Charity Debt: Public Knowledge

I said earlier this month that I was probably going to pick Public Knowledge for this month's Charity Debt.  I never actually got around to doing the write-up, though.  (I mean, now I'm getting around to it.  But it's the 21st.)  For the record:  though I absolutely intend to buy a copy of Pirate Cinema for a classroom somewhere, my feeling of debt to authors who release their work for free is separate from my commitment to donate a chunk of my (hypothetical) income to charity on a regular basis. Public Knowledge's minimum donation is $10, so this month's entry is going to be a little more expensive than usual.  But that's fine.  The point of this is to do it when I can afford it, right?  Though I'm starting to feel like I should do some of them soon even if I'm not out of debt yet.

Public Knowledge lists four major categories of issues they support:  Open Internet, including net neutrality and getting internet access to as many people as possible; Promoting Creativity, including pursuing a more balanced system of copyright, and defending that more balanced system to protect more artists; Open & Accessible Technology, including "Ensuring access to communications for all Americans;" and International, including foreign legislation about copyright and control that would affect the internet for everyone.

Public Knowledge is a great cause, and I'm happy to support it.  This looks like one of the places I'd be interested in signing up for a regular donation, when I have an income greater than my expenses.  Until then, I'm committing to donate $10 when I can get around to it, and encouraging all my readers to donate, too.

Review: Pirate Cinema

Okay so first of all, I read this book for free, thanks to Cory Doctorow's policy of posting all of his books free online. I decided that I'm going to buy a copy, and since I've already read it and can get the text online whenever I want, I'm going to take Doctorow's suggestion on his website and buy a copy for a school.  Y'know, when I have money.  It's on the list. Pirate Cinema is a fantastic novel.  It's about a teenager in England who gets his family kicked off the internet for making fan videos about his favorite actor.  In order to spare his family the shame and risk of a pirate son, he runs off to London to live on the streets -- where everything goes pretty well.

I mean, he's homeless, and he suffers some serious consequences for that fact.  But this novel is just a little bit optimistic, and a lot  aspirational -- this is a book about teenagers doing amazing things.  I love books about teenagers who do amazing things.

It gets a little preachy at times, which is fine with me because I like preachy and I agree with the message -- it's definitely a political novel.  But it's the best kind of political writing -- the kind that makes clear the fact that the small-seeming decisions made by big governments pretty much always mean life or death to someone, somewhere.

Check it out, for free or for money.

Charity Debt: The Wikimedia Foundation

I'm a few days late on picking a charity this month, partly because I forgot that, after Halloween, a new month started, and partly because the biggest issue that's been weighing on my mind is the election.  I'd love to give a contribution to the Obama campaign, but it's kind of pointless to promise to donate money sometime in the indeterminate future to help a campaign that will be over tomorrow.  For a similar reason, I'm not donating to Hurricane Sandy relief, although I do have the Red Cross, or other emergency relief organizations, in mind for a future pick. I picked the Wikimedia Foundation for this month, the people behind Wikipedia, partly because I've meant to donate to them for a long time now.  I think that Wikipedia is one of humankind's great achievements -- on a sort of second-tier, alongside stuff like the scientific journal or public education, but not on level with the printing press or the internet.  I get a lot of use out of Wikipedia, and it's important to me.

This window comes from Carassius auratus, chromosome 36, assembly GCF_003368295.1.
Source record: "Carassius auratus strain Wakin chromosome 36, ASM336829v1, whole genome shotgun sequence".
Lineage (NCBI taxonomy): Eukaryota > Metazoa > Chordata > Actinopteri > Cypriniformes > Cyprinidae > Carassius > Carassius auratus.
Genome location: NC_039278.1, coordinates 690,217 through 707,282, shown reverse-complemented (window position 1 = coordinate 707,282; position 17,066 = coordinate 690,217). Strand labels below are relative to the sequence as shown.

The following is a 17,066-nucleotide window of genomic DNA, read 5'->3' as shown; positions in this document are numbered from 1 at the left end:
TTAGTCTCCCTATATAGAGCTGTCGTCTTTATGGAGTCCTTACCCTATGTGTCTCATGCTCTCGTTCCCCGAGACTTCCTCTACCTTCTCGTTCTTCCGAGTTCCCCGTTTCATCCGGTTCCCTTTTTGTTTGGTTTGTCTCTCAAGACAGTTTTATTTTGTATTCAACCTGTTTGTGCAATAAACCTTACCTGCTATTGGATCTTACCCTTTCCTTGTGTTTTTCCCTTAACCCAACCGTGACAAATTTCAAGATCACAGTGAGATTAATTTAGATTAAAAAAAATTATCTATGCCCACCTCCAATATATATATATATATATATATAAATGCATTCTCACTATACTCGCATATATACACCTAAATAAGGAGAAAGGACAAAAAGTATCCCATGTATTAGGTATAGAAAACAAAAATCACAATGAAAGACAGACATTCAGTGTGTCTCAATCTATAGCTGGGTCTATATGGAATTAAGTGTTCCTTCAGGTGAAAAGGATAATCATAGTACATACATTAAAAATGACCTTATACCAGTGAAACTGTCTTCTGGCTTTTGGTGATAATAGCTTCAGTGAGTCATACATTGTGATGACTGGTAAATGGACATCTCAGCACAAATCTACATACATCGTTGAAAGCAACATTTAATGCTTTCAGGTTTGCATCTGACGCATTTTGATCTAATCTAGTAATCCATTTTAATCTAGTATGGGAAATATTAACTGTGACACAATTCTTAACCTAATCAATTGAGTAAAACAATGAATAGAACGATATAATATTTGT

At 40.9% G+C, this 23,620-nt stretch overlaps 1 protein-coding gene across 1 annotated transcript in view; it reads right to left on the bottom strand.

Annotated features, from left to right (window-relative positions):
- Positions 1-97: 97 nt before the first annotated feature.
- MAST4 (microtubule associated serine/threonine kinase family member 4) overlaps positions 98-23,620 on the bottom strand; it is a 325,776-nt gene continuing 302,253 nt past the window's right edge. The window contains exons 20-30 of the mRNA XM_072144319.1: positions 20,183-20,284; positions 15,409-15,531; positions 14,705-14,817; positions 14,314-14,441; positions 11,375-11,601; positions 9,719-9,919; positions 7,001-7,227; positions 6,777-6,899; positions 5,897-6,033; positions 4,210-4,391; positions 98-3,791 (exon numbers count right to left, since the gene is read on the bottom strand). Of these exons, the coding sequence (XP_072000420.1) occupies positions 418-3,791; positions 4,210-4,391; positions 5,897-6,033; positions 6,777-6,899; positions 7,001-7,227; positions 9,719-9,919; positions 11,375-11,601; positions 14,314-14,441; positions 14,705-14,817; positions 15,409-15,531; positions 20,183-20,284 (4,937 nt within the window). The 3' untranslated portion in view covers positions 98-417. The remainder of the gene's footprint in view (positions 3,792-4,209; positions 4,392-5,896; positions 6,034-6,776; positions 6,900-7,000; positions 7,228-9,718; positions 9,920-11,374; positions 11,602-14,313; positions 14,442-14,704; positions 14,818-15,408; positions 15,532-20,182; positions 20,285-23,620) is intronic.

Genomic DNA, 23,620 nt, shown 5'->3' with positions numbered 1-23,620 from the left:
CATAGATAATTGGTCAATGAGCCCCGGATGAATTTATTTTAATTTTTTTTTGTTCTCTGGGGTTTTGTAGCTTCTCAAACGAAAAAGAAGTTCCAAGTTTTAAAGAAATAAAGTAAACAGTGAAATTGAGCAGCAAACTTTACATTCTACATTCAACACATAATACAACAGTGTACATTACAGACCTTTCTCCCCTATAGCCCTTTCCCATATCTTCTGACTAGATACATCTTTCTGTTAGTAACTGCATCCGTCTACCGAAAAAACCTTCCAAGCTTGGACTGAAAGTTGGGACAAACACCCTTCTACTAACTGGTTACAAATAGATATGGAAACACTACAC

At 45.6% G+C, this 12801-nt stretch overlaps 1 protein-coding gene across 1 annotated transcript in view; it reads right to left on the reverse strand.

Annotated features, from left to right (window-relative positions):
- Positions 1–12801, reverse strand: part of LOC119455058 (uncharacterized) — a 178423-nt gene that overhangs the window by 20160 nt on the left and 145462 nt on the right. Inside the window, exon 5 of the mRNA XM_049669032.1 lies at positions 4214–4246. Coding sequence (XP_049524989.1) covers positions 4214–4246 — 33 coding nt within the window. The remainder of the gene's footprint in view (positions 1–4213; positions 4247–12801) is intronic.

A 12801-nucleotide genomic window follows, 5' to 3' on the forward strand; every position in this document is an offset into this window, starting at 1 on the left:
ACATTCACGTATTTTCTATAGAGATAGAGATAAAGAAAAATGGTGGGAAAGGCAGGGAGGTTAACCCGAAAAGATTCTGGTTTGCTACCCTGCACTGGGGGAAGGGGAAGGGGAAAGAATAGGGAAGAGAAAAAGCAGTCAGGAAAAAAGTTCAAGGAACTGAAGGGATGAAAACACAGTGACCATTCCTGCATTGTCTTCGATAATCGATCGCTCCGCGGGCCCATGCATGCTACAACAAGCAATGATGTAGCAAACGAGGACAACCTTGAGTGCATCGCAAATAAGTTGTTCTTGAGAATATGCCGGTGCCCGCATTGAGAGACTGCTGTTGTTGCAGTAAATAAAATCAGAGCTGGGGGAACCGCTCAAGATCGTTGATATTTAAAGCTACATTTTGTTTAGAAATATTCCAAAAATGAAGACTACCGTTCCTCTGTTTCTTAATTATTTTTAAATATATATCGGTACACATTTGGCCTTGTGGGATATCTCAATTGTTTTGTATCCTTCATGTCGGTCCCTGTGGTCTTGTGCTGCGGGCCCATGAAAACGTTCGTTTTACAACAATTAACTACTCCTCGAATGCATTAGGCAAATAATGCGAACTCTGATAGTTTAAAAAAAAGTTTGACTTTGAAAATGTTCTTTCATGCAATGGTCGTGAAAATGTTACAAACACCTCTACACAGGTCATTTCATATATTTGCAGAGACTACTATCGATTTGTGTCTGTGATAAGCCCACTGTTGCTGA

I also picked them because the organization I was going to donate to, PublicKnowledge.org, doesn't show up on Charity Navigator -- instead, when you search for them, one of the results is the Wikimedia Foundation, which has 4 out of 4 stars.  Public Knowledge has been open in a tab on my computer for about two weeks, I keep meaning to look into them.  I still plan on investigating further, but the fact that they aren't on Charity Navigator kind of sketches me out.

As usual, I won't be able to make this donation for a while.  (I've got a lot to get through before this one comes up in line.)  If you want the list, click here.  And, here's a video of Jimmy Wales at TED talking about Wikipedia.

July Charity Debt: Water.org

This month's charity pick is Water.org, a favorite charity of a number of vloggers.  (Flying vloggers out to see, and report on, the conditions in the less-industrialized world is a great advertising strategy.)  You can see WheezyWaiter visiting India here, and Hank Green visiting Haiti here. I checked out Water.org on Charity Navigator, where it has 4 out of 4 stars.  Also, Matt Damon really is a co-founder.  I thought that was just a joke in WheezyWaiter's video.

According to their FAQ, $25 buys one person clean water for life.  So, $5 should help at least a little.

Here's a donation link.

[The title of this post was edited on July 30, when I noticed, embarrassingly late, that I wrote "March" instead of "July." -- Watson]